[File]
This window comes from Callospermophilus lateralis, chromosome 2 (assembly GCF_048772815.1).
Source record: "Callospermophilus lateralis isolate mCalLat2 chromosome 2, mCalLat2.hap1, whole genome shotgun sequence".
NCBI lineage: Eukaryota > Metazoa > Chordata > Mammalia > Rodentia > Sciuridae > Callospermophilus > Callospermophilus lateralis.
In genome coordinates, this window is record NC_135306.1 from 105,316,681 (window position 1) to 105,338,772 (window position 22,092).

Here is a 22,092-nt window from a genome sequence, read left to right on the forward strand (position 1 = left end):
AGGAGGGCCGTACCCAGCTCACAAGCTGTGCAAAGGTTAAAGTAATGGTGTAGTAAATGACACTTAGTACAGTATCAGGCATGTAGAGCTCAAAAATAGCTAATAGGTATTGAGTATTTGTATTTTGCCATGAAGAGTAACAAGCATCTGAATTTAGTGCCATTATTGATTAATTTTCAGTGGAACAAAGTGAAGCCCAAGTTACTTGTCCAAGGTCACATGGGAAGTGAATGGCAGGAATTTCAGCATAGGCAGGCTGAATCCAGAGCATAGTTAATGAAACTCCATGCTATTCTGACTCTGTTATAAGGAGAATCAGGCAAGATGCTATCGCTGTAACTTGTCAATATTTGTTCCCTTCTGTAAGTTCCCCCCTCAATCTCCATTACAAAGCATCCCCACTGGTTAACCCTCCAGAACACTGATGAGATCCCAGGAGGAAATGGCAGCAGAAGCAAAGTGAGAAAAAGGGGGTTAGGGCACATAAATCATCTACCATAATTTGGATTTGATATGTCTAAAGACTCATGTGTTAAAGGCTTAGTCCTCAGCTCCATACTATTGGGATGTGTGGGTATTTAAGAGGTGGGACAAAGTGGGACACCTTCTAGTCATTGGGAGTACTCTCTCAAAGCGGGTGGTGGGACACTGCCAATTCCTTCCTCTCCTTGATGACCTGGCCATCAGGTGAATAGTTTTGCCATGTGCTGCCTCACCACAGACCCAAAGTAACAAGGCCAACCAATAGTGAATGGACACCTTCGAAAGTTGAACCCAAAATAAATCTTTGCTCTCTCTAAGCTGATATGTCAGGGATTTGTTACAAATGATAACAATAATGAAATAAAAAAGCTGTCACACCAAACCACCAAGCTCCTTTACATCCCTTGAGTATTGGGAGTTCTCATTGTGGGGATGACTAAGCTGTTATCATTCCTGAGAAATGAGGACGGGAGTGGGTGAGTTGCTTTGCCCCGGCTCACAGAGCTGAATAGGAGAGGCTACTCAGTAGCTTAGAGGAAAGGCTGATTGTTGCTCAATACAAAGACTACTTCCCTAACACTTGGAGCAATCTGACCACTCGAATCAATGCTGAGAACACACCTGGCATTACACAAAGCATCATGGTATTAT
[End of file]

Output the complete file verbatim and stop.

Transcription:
This window comes from Callospermophilus lateralis, chromosome 2 (assembly GCF_048772815.1).
Source record: "Callospermophilus lateralis isolate mCalLat2 chromosome 2, mCalLat2.hap1, whole genome shotgun sequence".
NCBI lineage: Eukaryota > Metazoa > Chordata > Mammalia > Rodentia > Sciuridae > Callospermophilus > Callospermophilus lateralis.
In genome coordinates, this window is record NC_135306.1 from 105,316,681 (window position 1) to 105,338,772 (window position 22,092).

Here is a 22,092-nt window from a genome sequence, read left to right on the forward strand (position 1 = left end):
AGGAGGGCCGTACCCAGCTCACAAGCTGTGCAAAGGTTAAAGTAATGGTGTAGTAAATGACACTTAGTACAGTATCAGGCATGTAGAGCTCAAAAATAGCTAATAGGTATTGAGTATTTGTATTTTGCCATGAAGAGTAACAAGCATCTGAATTTAGTGCCATTATTGATTAATTTTCAGTGGAACAAAGTGAAGCCCAAGTTACTTGTCCAAGGTCACATGGGAAGTGAATGGCAGGAATTTCAGCATAGGCAGGCTGAATCCAGAGCATAGTTAATGAAACTCCATGCTATTCTGACTCTGTTATAAGGAGAATCAGGCAAGATGCTATCGCTGTAACTTGTCAATATTTGTTCCCTTCTGTAAGTTCCCCCCTCAATCTCCATTACAAAGCATCCCCACTGGTTAACCCTCCAGAACACTGATGAGATCCCAGGAGGAAATGGCAGCAGAAGCAAAGTGAGAAAAAGGGGGTTAGGGCACATAAATCATCTACCATAATTTGGATTTGATATGTCTAAAGACTCATGTGTTAAAGGCTTAGTCCTCAGCTCCATACTATTGGGATGTGTGGGTATTTAAGAGGTGGGACAAAGTGGGACACCTTCTAGTCATTGGGAGTACTCTCTCAAAGCGGGTGGTGGGACACTGCCAATTCCTTCCTCTCCTTGATGACCTGGCCATCAGGTGAATAGTTTTGCCATGTGCTGCCTCACCACAGACCCAAAGTAACAAGGCCAACCAATAGTGAATGGACACCTTCGAAAGTTGAACCCAAAATAAATCTTTGCTCTCTCTAAGCTGATATGTCAGGGATTTGTTACAAATGATAACAATAATGAAATAAAAAAGCTGTCACACCAAACCACCAAGCTCCTTTACATCCCTTGAGTATTGGGAGTTCTCATTGTGGGGATGACTAAGCTGTTATCATTCCTGAGAAATGAGGACGGGAGTGGGTGAGTTGCTTTGCCCCGGCTCACAGAGCTGAATAGGAGAGGCTACTCAGTAGCTTAGAGGAAAGGCTGATTGTTGCTCAATACAAAGACTACTTCCCTAACACTTGGAGCAATCTGACCACTCGAATCAATGCTGAGAACACACCTGGCATTACACAAAGCATCATGGTATTAT